I ended up just reinstalling and doing a system upgrade but this time without the backports repository enabled and it now works fine. (?)

It looks as though Mandriva is a system that wants you to use the gui as much as possible. Does this limit my ability to learn? Normally it would be considered a good idea to know and control a system through the terminal.

A question about the control centre.
The 'official' way would be to set things up via the Mandriva control centre, but in instances where there are other tools on the system which do the same or similar job (time and date, for example) can I kill or damage my system by using those instead. Not that I plan to, just curious.

Thanks again.


August 21st, 2008, 01:29 AM
Yep, having backports enabled might have caused it. If you want to update the driver from /backports you should follow this guide:


but in general don't update the driver unless you're actually having problems with it, it'll keep things simpler.

It's not exactly that MDV wants you to use the GUI as much as possible. We want you to always have the *ability* to use the GUI if you choose, and this is usually the most straightforward way to get things done. It's certainly fine to go in and hack about at the console if you like, you just have to understand that if you do that you might break stuff and it won't be our fault. =) But generally speaking, yeah, Mandriva is perfectly conduicive to you editing things directly, and as long as you do it properly it'll work fine.

You're not going to hurt anything by changing something fairly trivial like time and date with a third party tool, no. It's more things like hardware drivers you should really handle via the MDV tools.

August 21st, 2008, 11:12 AM
We want you to always have the *ability* to use the GUI if you choose


Does that mean you are on the development team?


Just noticed your sig.
And just read your announcement on DistroWatch for the 2009 beta2 release.
I suppose that explains it then :)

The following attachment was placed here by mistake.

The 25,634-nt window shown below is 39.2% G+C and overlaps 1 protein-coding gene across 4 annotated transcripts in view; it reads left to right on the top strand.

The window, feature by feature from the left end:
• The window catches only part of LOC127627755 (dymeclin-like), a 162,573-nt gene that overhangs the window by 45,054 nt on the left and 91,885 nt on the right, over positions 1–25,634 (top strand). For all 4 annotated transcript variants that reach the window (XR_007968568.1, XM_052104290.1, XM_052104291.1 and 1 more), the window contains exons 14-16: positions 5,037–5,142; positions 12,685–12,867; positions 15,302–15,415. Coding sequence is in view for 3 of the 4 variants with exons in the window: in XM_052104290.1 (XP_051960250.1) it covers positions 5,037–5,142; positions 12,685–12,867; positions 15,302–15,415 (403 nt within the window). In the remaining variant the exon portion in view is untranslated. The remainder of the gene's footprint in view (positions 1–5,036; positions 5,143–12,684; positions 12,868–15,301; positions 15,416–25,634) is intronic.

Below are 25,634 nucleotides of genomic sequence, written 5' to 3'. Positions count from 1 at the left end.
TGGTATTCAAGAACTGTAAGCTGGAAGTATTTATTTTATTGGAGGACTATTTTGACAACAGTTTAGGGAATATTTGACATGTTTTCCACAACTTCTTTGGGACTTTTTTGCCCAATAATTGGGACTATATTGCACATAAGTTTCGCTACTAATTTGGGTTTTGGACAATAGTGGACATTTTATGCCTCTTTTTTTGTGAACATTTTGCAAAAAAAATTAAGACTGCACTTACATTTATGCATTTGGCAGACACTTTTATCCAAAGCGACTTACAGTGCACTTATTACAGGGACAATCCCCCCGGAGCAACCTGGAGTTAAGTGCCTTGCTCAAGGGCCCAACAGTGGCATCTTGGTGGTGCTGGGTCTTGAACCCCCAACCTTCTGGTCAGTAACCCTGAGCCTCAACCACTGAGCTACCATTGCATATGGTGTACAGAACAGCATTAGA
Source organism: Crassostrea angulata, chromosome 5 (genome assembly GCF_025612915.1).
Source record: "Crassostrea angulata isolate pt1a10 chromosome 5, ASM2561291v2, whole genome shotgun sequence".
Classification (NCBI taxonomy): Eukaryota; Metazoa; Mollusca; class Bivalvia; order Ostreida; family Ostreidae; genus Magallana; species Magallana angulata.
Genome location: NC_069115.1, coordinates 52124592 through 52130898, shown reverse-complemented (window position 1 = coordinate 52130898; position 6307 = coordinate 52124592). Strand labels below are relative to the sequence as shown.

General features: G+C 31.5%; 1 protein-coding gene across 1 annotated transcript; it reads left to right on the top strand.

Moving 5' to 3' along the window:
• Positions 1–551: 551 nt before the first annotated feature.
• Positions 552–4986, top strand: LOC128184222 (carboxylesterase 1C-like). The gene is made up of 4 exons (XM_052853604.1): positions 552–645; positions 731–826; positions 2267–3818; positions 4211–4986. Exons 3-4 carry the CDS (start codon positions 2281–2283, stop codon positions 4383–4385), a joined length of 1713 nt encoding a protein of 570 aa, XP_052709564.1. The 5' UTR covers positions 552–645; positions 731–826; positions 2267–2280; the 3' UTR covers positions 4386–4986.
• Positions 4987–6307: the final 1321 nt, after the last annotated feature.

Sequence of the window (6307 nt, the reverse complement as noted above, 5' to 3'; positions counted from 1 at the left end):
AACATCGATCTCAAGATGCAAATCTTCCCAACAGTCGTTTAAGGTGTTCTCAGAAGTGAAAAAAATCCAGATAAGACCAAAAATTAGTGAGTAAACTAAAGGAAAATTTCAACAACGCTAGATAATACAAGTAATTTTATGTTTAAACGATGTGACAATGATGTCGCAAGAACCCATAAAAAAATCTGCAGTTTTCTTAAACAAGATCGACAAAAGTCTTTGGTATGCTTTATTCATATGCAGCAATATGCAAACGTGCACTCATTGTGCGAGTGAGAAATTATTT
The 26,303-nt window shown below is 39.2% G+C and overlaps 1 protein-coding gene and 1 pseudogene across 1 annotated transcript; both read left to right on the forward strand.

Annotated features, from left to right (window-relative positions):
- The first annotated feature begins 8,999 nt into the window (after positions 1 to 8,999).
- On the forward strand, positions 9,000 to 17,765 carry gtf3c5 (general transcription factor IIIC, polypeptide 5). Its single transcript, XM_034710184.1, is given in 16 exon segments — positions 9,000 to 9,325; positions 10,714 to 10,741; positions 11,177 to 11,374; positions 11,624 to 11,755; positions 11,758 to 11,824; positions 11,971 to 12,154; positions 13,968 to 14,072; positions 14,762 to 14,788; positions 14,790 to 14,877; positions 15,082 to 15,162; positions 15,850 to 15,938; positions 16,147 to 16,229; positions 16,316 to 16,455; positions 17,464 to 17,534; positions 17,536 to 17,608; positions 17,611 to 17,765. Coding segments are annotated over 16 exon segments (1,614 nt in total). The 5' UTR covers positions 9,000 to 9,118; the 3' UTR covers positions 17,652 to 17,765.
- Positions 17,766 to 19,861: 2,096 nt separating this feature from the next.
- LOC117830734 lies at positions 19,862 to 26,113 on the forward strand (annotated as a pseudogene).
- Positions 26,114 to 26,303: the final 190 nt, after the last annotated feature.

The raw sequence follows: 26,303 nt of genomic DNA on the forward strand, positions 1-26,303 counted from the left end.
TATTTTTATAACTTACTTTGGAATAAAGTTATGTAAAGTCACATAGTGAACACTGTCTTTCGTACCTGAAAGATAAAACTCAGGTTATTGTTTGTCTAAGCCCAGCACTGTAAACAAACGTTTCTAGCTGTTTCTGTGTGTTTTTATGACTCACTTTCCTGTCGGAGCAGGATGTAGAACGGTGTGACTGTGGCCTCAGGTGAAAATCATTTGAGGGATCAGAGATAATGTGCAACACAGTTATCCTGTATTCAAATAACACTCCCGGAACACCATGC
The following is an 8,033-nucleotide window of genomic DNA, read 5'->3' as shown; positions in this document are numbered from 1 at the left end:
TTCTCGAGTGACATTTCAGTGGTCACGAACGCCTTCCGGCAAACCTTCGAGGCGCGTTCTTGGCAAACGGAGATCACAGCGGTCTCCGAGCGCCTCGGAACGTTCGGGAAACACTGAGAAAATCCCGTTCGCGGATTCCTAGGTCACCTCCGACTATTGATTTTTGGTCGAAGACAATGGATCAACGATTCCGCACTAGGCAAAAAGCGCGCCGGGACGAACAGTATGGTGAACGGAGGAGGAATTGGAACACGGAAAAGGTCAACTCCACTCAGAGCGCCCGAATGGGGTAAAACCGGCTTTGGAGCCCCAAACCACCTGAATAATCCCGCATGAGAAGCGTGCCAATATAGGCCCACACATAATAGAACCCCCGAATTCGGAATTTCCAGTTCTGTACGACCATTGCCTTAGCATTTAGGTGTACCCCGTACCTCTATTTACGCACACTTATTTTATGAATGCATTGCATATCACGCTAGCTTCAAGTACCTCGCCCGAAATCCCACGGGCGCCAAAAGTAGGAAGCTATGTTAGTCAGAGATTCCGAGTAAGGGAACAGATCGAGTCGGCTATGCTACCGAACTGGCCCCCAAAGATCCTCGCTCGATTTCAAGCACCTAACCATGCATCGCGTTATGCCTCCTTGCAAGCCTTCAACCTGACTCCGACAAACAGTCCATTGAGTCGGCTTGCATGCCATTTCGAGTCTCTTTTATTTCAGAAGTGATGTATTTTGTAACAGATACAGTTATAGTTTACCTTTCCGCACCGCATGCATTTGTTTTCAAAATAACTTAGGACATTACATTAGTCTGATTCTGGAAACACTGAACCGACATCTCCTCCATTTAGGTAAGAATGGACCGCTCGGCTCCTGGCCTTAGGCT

August 21st, 2008, 12:23 PM
It looks as though Mandriva is a system that wants you to use the gui as much as possible. Does this limit my ability to learn? Normally it would be considered a good idea to know and control a system through the terminal.
This is one of the strong sides of Mandriva. There are easy to use GUI tools for most tasks you'll ever need. This gives you the option to choose between the GUI and the command line approach. In Mandriva the command line is more like an option. It's not something you're forced to use very often if you don't want to. But you can still choose to do everything from the command line if you want to, of course. :)

Seen from a CLI perspective the main difference will be the switch from APT-GET to URPMI (and DEB to RPM). No big deal really. Both work really well. Adam and Teaage both gave you some very good links for this, but here are a few of the URPMI alternatives to common APT-GET commands.

To become root "su", (sudo is not used by default in Mandriva like in Ubuntu)

Update package list
apt-get update => urpmi.update -a
Upgrade packages
apt-get upgrade => urpmi --auto-select -a
Update package list + Upgrade packages
urpmi --auto-update -a
apt-get install package-name =>urpmi package-name
apt-get uninstall package-name => urpme packagename

It's been a while since I've used apt-get, so I hope the apt ones are correct.


August 21st, 2008, 07:05 PM
Peg: yeah, for my sins, I am ;). Actually I initially came on board to do community relations (which is what I'm doing here), but I picked up packaging just to fix a couple of things last year, and I now seem to maintain several dozen packages...=)

August 22nd, 2008, 12:55 AM
Peg: yeah, for my sins, I am ;)


A little off topic, but I have had a look at some screenies of the upcoming 2009 and I think that you guys have made KDE4 look great. I'm tempted to try the beta but I should probably wait for the final. I don't want to be scared off by the bugs, and I am a little too novice to do bug reporting.


August 22nd, 2008, 01:23 PM
2009 final will be out early October I think, so it's not so far away. :)

When new to Mandriva I would recommend using the stable version (2008 spring) for now. You could try the beta on a spare partition or from a live CD though. It's pretty sweet.

August 22nd, 2008, 04:59 PM
Heh, looks like Ubuntuforums gets these kind of "please-click-the-sig-link" spams too...I hate them.